The Perch and Pike at South Stoke was the starting point for a circular walk led by Ian Esland on the warm and sunny morning of Tuesday 22 May. The route led past the school and church, then eastwards out of the village along the Woodcote Road. Cow-parsley and Hawthorn blossom were a constant theme throughout the walk. On the roadside banks were Hedgerow Crane’s-bill and White and Bladder Campion. Two Corn Buntings were calling from the tops of low bushes and Skylarks were singing overhead. A narrow footpath across the fields led first through winter wheat, then through spring barley, then onto a flowery and grassy area where Small Heath and Common Blue butterflies were seen. At the end of the next wheat field was a bank, where 2 years ago there had been an interesting collection of arable plants. Sadly none were to be seen this time, following ploughing right up to the field edge and spraying. The route then turned westwards along the Swan’s Way. Yellowhammer, Blackcap and Whitethroat were heard and seen along this stretch. At times, the petals of May blossom blowing in the strong breeze looked like snow. The walk continued to Littlestoke. Long-headed Poppies were flowering on top of an old flint-and-brick wall and Dwarf Elder, an uncommon plant in South Oxfordshire, was found at a known site on a lane-side verge. A pair of Brimstone butterflies zig-zagged upwards together, keeping a constant distance apart, as if joined by wire, with the female above and the male below. The route then led through the garden of Littlestoke Manor, down to the River Thames and along the footpath which followed the riverbank southwards. The explosive call of a Cetti’s Warbler was heard, a Kingfisher flew downstream and Hobby and Kestrel were seen. Comfrey and Meadow Crane’s-bill were in flower, Water Dock was noted on the bank and there were tall stands of Hemlock. Banded Demoiselles were perched on the riverside vegetation. Finally, a Sedge Warbler was watched as it sang from a tall seed head above a marshy area. The walk was followed by lunch at the Perch and Pike.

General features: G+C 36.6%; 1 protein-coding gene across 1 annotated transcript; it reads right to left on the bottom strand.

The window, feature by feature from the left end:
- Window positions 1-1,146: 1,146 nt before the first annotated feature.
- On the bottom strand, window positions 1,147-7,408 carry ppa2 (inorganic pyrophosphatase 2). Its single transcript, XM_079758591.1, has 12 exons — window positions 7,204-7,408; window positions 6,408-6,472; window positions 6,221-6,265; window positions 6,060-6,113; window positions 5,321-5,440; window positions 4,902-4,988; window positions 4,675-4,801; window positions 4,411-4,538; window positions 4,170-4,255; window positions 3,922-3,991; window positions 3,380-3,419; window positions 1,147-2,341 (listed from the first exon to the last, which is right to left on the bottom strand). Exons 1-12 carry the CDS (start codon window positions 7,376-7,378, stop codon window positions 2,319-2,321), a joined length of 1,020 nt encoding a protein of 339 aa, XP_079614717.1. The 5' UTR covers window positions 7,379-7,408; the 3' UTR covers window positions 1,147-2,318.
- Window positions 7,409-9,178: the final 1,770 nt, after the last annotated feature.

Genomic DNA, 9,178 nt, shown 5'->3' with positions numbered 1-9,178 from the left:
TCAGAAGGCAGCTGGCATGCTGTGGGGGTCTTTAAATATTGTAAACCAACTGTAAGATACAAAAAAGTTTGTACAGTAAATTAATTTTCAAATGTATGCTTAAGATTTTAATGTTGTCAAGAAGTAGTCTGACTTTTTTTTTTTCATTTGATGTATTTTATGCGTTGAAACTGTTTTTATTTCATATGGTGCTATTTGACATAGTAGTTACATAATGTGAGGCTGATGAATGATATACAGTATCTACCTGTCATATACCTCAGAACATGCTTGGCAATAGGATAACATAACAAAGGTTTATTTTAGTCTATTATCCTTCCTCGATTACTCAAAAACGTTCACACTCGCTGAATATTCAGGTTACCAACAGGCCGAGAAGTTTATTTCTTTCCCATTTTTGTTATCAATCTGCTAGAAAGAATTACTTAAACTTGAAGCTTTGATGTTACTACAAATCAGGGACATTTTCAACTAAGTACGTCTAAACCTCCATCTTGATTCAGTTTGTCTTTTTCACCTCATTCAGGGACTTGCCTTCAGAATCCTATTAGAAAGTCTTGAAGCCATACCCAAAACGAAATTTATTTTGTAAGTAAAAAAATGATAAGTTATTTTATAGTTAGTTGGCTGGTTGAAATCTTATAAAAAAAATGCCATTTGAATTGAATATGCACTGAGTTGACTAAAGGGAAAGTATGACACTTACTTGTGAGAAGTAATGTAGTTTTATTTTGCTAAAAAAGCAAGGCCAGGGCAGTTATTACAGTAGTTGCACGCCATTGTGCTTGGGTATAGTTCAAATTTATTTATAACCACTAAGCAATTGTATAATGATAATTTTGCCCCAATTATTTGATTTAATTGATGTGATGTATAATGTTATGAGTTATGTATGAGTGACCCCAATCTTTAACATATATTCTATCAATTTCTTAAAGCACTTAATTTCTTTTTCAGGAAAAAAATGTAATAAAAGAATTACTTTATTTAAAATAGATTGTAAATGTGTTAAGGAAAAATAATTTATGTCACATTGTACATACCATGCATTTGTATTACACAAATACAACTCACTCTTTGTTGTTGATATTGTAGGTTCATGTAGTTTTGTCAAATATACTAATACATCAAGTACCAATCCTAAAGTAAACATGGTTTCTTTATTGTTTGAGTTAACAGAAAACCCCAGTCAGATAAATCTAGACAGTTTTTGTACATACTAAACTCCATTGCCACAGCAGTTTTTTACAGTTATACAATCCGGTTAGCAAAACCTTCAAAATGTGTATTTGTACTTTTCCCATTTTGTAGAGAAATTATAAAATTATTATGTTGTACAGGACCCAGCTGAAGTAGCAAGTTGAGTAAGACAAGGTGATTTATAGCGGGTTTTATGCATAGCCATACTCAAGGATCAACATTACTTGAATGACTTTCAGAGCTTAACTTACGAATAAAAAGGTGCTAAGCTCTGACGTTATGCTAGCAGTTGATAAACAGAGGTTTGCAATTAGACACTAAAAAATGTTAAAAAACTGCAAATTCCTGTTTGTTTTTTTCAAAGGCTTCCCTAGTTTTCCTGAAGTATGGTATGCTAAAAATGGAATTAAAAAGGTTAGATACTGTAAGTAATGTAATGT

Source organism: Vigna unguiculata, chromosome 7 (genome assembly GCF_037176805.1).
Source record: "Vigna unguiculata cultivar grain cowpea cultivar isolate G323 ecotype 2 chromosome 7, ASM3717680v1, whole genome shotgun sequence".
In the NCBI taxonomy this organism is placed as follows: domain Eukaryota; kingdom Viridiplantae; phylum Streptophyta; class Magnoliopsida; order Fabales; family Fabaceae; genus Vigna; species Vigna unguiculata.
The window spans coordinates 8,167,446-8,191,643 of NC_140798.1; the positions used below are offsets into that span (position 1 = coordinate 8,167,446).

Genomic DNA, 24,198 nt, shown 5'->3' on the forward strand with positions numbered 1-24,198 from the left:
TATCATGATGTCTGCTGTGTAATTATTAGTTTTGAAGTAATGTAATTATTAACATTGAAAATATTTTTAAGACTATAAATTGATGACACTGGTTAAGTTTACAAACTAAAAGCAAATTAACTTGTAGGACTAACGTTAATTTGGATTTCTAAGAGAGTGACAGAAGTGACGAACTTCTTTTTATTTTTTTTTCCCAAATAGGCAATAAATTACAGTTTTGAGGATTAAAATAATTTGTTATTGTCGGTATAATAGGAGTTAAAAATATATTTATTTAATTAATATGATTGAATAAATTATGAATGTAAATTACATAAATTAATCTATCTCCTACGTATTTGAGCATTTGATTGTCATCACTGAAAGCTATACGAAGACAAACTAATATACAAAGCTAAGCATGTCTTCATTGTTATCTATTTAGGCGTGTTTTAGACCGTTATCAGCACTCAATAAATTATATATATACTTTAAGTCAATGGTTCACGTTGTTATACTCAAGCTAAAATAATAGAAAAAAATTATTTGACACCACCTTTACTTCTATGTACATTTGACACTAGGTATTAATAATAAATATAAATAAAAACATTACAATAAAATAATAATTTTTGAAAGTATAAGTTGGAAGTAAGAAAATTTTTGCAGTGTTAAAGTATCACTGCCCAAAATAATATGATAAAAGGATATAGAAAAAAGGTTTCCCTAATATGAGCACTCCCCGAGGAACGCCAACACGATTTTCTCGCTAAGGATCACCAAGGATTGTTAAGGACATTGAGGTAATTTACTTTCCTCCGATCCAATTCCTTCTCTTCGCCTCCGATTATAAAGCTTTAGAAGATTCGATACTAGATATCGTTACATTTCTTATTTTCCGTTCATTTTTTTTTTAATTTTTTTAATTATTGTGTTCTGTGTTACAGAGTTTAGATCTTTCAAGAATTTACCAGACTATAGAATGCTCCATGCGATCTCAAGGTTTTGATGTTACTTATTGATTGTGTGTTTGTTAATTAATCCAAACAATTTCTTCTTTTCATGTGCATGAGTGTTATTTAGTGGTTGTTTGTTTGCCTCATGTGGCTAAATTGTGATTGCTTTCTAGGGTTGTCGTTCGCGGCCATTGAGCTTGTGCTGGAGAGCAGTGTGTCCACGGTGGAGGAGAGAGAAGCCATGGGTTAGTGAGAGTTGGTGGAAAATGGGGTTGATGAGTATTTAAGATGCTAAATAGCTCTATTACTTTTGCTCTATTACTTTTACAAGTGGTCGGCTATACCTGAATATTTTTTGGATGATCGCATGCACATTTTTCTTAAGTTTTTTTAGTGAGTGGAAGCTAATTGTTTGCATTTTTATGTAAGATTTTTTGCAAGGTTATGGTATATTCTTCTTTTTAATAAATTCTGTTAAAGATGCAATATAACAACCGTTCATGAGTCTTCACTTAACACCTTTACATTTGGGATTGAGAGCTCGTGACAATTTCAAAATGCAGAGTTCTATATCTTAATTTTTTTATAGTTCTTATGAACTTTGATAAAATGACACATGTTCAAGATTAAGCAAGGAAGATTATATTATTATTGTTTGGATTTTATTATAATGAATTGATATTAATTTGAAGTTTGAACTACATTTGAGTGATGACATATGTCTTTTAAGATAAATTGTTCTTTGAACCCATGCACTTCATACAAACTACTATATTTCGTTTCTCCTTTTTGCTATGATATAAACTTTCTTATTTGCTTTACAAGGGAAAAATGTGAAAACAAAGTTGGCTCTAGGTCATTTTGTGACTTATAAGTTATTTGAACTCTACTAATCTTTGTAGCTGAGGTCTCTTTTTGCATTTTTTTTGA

Pictures by Laurie Haseler